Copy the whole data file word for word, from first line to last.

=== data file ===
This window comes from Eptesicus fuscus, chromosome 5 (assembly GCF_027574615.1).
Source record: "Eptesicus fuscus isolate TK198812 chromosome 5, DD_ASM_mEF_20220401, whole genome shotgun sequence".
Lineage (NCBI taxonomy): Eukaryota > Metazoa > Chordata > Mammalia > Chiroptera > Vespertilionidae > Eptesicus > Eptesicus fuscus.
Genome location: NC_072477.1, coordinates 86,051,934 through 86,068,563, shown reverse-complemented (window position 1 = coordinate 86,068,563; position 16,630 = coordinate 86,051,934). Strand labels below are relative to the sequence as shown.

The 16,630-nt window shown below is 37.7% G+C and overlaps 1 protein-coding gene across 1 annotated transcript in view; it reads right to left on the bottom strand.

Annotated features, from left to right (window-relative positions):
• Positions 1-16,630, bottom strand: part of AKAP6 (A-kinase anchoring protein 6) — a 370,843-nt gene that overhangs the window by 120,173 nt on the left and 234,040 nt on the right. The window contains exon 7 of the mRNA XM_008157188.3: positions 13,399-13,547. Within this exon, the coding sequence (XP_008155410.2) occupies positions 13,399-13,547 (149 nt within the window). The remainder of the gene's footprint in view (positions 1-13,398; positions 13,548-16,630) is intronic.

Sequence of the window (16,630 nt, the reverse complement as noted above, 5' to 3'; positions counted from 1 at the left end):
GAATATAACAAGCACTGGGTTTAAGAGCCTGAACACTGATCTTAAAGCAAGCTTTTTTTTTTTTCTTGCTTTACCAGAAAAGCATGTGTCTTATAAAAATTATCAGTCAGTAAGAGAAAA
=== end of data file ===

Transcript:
This window comes from Eptesicus fuscus, chromosome 5 (assembly GCF_027574615.1).
Source record: "Eptesicus fuscus isolate TK198812 chromosome 5, DD_ASM_mEF_20220401, whole genome shotgun sequence".
Lineage (NCBI taxonomy): Eukaryota > Metazoa > Chordata > Mammalia > Chiroptera > Vespertilionidae > Eptesicus > Eptesicus fuscus.
Genome location: NC_072477.1, coordinates 86,051,934 through 86,068,563, shown reverse-complemented (window position 1 = coordinate 86,068,563; position 16,630 = coordinate 86,051,934). Strand labels below are relative to the sequence as shown.

The 16,630-nt window shown below is 37.7% G+C and overlaps 1 protein-coding gene across 1 annotated transcript in view; it reads right to left on the bottom strand.

Annotated features, from left to right (window-relative positions):
• Positions 1-16,630, bottom strand: part of AKAP6 (A-kinase anchoring protein 6) — a 370,843-nt gene that overhangs the window by 120,173 nt on the left and 234,040 nt on the right. The window contains exon 7 of the mRNA XM_008157188.3: positions 13,399-13,547. Within this exon, the coding sequence (XP_008155410.2) occupies positions 13,399-13,547 (149 nt within the window). The remainder of the gene's footprint in view (positions 1-13,398; positions 13,548-16,630) is intronic.

Sequence of the window (16,630 nt, the reverse complement as noted above, 5' to 3'; positions counted from 1 at the left end):
GAATATAACAAGCACTGGGTTTAAGAGCCTGAACACTGATCTTAAAGCAAGCTTTTTTTTTTTTCTTGCTTTACCAGAAAAGCATGTGTCTTATAAAAATTATCAGTCAGTAAGAGAAAA